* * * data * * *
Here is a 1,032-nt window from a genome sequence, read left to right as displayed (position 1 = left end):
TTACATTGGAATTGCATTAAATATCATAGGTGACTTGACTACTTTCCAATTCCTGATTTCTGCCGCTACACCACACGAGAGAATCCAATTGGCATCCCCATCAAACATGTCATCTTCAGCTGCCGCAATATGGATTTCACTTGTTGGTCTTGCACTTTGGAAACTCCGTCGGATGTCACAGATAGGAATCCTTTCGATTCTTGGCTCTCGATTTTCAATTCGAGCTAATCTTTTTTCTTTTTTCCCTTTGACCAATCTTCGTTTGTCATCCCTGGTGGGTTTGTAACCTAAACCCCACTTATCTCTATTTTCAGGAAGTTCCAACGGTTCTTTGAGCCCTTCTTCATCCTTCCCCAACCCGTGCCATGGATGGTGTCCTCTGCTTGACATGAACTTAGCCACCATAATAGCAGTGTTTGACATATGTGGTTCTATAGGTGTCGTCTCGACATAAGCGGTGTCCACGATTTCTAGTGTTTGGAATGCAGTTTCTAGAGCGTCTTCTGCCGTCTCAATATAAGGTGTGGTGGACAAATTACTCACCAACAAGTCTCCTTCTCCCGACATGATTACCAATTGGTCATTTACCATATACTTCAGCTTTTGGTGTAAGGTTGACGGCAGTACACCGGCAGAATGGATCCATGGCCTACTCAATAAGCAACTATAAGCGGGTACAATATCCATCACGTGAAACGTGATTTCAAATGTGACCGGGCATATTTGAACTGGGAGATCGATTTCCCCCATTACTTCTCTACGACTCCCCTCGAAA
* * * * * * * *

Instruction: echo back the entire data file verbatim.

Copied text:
Here is a 1,032-nt window from a genome sequence, read left to right as displayed (position 1 = left end):
TTACATTGGAATTGCATTAAATATCATAGGTGACTTGACTACTTTCCAATTCCTGATTTCTGCCGCTACACCACACGAGAGAATCCAATTGGCATCCCCATCAAACATGTCATCTTCAGCTGCCGCAATATGGATTTCACTTGTTGGTCTTGCACTTTGGAAACTCCGTCGGATGTCACAGATAGGAATCCTTTCGATTCTTGGCTCTCGATTTTCAATTCGAGCTAATCTTTTTTCTTTTTTCCCTTTGACCAATCTTCGTTTGTCATCCCTGGTGGGTTTGTAACCTAAACCCCACTTATCTCTATTTTCAGGAAGTTCCAACGGTTCTTTGAGCCCTTCTTCATCCTTCCCCAACCCGTGCCATGGATGGTGTCCTCTGCTTGACATGAACTTAGCCACCATAATAGCAGTGTTTGACATATGTGGTTCTATAGGTGTCGTCTCGACATAAGCGGTGTCCACGATTTCTAGTGTTTGGAATGCAGTTTCTAGAGCGTCTTCTGCCGTCTCAATATAAGGTGTGGTGGACAAATTACTCACCAACAAGTCTCCTTCTCCCGACATGATTACCAATTGGTCATTTACCATATACTTCAGCTTTTGGTGTAAGGTTGACGGCAGTACACCGGCAGAATGGATCCATGGCCTACTCAATAAGCAACTATAAGCGGGTACAATATCCATCACGTGAAACGTGATTTCAAATGTGACCGGGCATATTTGAACTGGGAGATCGATTTCCCCCATTACTTCTCTACGACTCCCCTCGAAA